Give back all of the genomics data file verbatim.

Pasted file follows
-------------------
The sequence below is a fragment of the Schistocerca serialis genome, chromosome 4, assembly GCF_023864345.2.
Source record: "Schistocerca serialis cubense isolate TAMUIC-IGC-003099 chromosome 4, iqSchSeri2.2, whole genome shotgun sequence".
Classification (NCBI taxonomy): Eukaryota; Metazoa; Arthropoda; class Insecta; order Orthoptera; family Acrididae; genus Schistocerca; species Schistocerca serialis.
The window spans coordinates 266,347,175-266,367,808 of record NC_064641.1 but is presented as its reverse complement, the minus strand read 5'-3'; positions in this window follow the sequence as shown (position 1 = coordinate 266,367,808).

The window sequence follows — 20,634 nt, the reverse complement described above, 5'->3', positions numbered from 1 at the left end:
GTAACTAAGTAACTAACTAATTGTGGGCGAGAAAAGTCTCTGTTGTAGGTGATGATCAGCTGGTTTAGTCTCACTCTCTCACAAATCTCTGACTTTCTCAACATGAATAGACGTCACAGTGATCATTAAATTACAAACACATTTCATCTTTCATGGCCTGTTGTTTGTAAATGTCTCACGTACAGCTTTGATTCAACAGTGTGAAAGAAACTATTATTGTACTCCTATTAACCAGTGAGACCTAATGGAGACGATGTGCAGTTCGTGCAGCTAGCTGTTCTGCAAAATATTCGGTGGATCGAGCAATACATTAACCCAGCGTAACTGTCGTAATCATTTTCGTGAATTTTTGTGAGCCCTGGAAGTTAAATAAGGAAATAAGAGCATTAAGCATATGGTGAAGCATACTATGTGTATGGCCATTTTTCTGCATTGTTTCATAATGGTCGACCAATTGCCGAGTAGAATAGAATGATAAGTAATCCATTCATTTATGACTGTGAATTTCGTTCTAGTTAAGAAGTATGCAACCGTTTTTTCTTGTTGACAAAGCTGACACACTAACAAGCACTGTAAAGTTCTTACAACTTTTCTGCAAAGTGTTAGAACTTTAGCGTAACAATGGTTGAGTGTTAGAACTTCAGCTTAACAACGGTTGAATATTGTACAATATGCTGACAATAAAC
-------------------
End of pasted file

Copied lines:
The sequence below is a fragment of the Schistocerca serialis genome, chromosome 4, assembly GCF_023864345.2.
Source record: "Schistocerca serialis cubense isolate TAMUIC-IGC-003099 chromosome 4, iqSchSeri2.2, whole genome shotgun sequence".
Classification (NCBI taxonomy): Eukaryota; Metazoa; Arthropoda; class Insecta; order Orthoptera; family Acrididae; genus Schistocerca; species Schistocerca serialis.
The window spans coordinates 266,347,175-266,367,808 of record NC_064641.1 but is presented as its reverse complement, the minus strand read 5'-3'; positions in this window follow the sequence as shown (position 1 = coordinate 266,367,808).

The window sequence follows — 20,634 nt, the reverse complement described above, 5'->3', positions numbered from 1 at the left end:
GTAACTAAGTAACTAACTAATTGTGGGCGAGAAAAGTCTCTGTTGTAGGTGATGATCAGCTGGTTTAGTCTCACTCTCTCACAAATCTCTGACTTTCTCAACATGAATAGACGTCACAGTGATCATTAAATTACAAACACATTTCATCTTTCATGGCCTGTTGTTTGTAAATGTCTCACGTACAGCTTTGATTCAACAGTGTGAAAGAAACTATTATTGTACTCCTATTAACCAGTGAGACCTAATGGAGACGATGTGCAGTTCGTGCAGCTAGCTGTTCTGCAAAATATTCGGTGGATCGAGCAATACATTAACCCAGCGTAACTGTCGTAATCATTTTCGTGAATTTTTGTGAGCCCTGGAAGTTAAATAAGGAAATAAGAGCATTAAGCATATGGTGAAGCATACTATGTGTATGGCCATTTTTCTGCATTGTTTCATAATGGTCGACCAATTGCCGAGTAGAATAGAATGATAAGTAATCCATTCATTTATGACTGTGAATTTCGTTCTAGTTAAGAAGTATGCAACCGTTTTTTCTTGTTGACAAAGCTGACACACTAACAAGCACTGTAAAGTTCTTACAACTTTTCTGCAAAGTGTTAGAACTTTAGCGTAACAATGGTTGAGTGTTAGAACTTCAGCTTAACAACGGTTGAATATTGTACAATATGCTGACAATAAAC